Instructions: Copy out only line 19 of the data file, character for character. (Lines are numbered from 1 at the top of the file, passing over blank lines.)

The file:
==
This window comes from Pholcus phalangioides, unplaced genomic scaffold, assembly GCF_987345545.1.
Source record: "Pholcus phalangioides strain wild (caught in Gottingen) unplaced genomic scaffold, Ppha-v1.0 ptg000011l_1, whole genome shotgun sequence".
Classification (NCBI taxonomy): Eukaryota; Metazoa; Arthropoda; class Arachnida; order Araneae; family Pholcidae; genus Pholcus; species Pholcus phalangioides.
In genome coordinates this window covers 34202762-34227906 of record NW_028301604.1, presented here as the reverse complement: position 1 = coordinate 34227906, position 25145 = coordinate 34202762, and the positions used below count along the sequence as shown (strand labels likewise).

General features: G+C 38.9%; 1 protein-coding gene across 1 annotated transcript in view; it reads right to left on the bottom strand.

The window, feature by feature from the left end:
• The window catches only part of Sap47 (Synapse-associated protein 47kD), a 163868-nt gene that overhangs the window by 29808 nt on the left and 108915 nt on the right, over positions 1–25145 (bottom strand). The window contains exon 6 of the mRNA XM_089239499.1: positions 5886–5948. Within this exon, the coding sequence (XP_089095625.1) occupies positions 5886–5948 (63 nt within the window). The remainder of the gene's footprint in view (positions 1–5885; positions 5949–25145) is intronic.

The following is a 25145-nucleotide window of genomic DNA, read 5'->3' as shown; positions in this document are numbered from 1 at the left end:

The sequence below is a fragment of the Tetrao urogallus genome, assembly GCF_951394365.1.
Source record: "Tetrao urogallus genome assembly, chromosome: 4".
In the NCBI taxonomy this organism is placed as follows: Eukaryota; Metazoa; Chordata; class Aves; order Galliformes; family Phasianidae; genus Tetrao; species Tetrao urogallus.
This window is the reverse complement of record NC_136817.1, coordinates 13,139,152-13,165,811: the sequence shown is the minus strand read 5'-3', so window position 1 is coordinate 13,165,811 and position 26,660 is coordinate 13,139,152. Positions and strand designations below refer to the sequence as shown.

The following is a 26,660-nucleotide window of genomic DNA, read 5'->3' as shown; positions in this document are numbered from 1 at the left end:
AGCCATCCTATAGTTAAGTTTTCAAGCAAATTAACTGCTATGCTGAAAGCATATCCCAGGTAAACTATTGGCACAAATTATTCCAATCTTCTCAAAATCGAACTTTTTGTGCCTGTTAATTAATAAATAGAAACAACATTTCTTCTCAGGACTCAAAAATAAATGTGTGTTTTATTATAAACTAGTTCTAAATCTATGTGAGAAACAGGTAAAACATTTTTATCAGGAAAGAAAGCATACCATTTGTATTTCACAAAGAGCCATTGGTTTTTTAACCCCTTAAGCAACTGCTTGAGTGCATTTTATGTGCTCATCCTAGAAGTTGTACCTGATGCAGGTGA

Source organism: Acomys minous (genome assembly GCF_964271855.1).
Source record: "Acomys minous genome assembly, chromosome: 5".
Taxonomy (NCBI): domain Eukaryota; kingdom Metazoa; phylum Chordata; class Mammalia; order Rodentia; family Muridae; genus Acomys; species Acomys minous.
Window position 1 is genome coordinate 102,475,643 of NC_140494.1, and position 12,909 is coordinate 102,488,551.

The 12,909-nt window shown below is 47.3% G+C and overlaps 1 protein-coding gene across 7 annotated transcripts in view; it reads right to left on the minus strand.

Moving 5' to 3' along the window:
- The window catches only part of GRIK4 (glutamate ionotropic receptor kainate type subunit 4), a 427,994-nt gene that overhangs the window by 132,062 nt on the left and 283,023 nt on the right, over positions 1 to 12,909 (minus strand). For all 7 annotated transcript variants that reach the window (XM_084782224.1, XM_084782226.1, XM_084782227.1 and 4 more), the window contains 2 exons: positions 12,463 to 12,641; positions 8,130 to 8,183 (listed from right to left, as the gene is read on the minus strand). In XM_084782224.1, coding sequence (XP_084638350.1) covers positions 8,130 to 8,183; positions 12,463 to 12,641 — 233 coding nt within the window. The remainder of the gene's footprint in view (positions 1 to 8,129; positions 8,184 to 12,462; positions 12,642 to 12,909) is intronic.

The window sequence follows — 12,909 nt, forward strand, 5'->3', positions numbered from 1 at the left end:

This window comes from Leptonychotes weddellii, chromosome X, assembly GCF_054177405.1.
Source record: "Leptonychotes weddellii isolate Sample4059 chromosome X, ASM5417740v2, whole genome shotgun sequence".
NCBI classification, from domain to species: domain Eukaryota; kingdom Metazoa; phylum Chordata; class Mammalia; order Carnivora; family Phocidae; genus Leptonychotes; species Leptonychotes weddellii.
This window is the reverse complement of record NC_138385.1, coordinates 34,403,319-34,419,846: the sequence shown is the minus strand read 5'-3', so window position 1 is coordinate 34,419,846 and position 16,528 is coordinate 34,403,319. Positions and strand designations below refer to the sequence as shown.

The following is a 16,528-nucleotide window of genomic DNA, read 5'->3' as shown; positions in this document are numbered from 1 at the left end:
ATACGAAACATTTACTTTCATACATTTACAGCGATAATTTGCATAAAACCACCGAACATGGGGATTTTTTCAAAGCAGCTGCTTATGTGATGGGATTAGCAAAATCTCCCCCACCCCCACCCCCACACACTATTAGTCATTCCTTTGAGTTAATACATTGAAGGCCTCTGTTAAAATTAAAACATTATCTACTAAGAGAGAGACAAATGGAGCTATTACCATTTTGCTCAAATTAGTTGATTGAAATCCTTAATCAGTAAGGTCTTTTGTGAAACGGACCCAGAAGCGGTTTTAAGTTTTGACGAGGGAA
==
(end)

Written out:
The 12,909-nt window shown below is 47.3% G+C and overlaps 1 protein-coding gene across 7 annotated transcripts in view; it reads right to left on the minus strand.